Kombucha, kimchi and other fermented foods you can make at home
Step into the world of fermentation with these simple projects.
While staying home over the past couple of months, I fell down the rabbit role of binge-watching Bon Appétit’s YouTube series, It’s Alive.
The series, in which the host tries to make different fermented foods, inspired me to try out different fermentation projects at home.
And let’s just say that my family now has a very active digestive system after feasting on kombucha and kimchi all the time.
Here are four fermentation projects I have tried at home:
Kombucha is a fermented sweetened tea that is made with the help of a scoby (symbiotic culture of bacteria and yeast).
It has a distinct sweet and sour flavour, and I’ll admit: it’s a bit of an acquired taste.
After you get used to the initial sourness, it’s a deliciously fizzy and sweet drink that is perfect for hot days.
I fell in love with the drink while I was on exchange in the United States, where drinking kombucha was becoming a trend.
Unfortunately, Singapore’s supermarkets sell them for at least $7 a bottle. Refusing to pay that much, I bought my very own scoby off Carousell, and began my kombucha-making journey.
This ‘mother’ scoby, as it is often referred to, produced many scoby babies for us over time. This meant that we had almost a never-ending supply of kombucha.
The squishy scoby is what ferments the rest of the tea.
The second fermentation was when things got messy in the house.
I would often forget that I had bottles of flavoured kombucha lying around the kitchen, only to wake up in the morning to find that they had exploded from the buildup of carbon dioxide inside the bottle.
This particular incident almost led to my mother banning my hobby.
Remember to let some of the gas out of your kombucha bottles once every few days!
If you’re a Korean food lover like me, you won’t be able to get enough of this staple dish.
Kimchi is a traditional Korean side dish that is made from fermented vegetables and is often seasoned with gochugaru (Korean chili flakes).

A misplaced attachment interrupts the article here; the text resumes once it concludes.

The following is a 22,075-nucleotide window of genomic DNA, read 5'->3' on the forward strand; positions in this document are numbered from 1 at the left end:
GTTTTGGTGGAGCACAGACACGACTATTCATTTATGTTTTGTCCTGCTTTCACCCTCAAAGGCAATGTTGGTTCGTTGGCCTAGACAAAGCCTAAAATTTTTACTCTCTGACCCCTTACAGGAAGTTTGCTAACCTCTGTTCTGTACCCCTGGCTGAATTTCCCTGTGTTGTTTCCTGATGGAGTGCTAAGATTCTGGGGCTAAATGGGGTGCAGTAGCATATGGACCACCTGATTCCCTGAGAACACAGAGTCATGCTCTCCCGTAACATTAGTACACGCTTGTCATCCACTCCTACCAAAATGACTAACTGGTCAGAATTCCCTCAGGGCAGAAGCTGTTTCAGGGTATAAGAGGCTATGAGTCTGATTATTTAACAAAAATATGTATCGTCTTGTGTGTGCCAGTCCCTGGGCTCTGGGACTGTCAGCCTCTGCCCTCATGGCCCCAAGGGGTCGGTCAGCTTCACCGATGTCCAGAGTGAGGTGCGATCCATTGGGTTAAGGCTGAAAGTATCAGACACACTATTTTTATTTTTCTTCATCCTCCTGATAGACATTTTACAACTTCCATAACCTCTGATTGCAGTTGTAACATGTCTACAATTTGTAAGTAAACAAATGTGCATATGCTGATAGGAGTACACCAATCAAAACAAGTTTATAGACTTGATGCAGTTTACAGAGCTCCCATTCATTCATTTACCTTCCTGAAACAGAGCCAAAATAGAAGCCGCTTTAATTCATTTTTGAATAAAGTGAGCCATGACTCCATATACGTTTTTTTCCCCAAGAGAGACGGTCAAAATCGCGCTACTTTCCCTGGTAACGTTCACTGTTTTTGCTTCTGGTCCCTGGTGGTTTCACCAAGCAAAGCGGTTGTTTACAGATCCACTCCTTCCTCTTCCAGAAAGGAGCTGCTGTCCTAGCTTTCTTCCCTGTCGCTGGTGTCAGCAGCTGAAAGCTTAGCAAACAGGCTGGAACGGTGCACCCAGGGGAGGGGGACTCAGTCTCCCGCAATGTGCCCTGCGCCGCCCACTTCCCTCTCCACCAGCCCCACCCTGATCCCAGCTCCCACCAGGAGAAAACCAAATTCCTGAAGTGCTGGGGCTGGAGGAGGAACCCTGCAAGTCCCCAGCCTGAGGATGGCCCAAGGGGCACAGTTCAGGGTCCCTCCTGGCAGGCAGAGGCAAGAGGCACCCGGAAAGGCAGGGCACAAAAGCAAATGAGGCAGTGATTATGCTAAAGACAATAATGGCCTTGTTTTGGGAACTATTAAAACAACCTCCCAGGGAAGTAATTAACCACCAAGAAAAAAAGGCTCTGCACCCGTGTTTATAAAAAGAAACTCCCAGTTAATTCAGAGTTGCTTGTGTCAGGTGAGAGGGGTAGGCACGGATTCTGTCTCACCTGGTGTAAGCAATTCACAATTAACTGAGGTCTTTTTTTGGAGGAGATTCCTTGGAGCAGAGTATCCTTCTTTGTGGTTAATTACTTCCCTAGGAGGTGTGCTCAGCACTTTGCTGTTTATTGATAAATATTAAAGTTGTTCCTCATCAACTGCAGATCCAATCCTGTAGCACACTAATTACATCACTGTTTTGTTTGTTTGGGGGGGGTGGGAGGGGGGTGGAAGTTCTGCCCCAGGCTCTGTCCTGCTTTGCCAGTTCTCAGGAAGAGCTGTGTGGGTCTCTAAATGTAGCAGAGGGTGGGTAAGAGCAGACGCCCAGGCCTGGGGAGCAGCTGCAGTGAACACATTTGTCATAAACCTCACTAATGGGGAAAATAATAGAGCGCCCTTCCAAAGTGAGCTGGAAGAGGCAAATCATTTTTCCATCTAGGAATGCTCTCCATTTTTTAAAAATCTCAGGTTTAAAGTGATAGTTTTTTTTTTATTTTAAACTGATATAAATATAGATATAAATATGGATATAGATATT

I love adding kimchi to my instant noodles or my favourite grilled cheese sandwich.
I made a huge container of it a month ago and my family’s barely made it halfway through.
This isn’t a problem though, because kimchi can stay in the fridge for three to six months without going bad.
As the kimchi stays fermenting in the fridge, it develops a stronger sour taste!
If you have been scrolling endlessly through Instagram like me, you may have noticed that everyone seems to be making sourdough.
Sourdough is different from other baked breads as it does not use commercial yeast to rise. Instead, it is made with a starter, which is a mixture of fermented flour and water that contains wild yeast and bacteria.
Sourdough has a light, tangy flavour due to this fermentation, and it has become my favourite bread to make sandwiches with!
The sourdough starter that you need to make sourdough can be kept for a long time, as long as you remember to ‘feed’ it every day with equal parts flour and water.
Some starters are passed down over generations, and there are even some over 100 years old!
My starter is nowhere near that age, but I guess I could pass mine down to my kids (if I remember to take care of it) one day?
Store-bought yoghurt has never really appealed to me because of all the added sugar in it.
Making my own yoghurt also saved me so much money as it is something I have for breakfast almost every day.
You will be shocked to know that making your own yoghurt only requires two ingredients: Milk and a little bit of yoghurt.
The only difficult part is making sure you get the temperatures right, so that you don’t accidentally kill the active cultures in it.
After a couple tries, I made my very own batch of yoghurt, and have something to enjoy every morning!
So why not get started on one of your very own fermentation projects today, and surprise yourself with how easy the process is? All the best!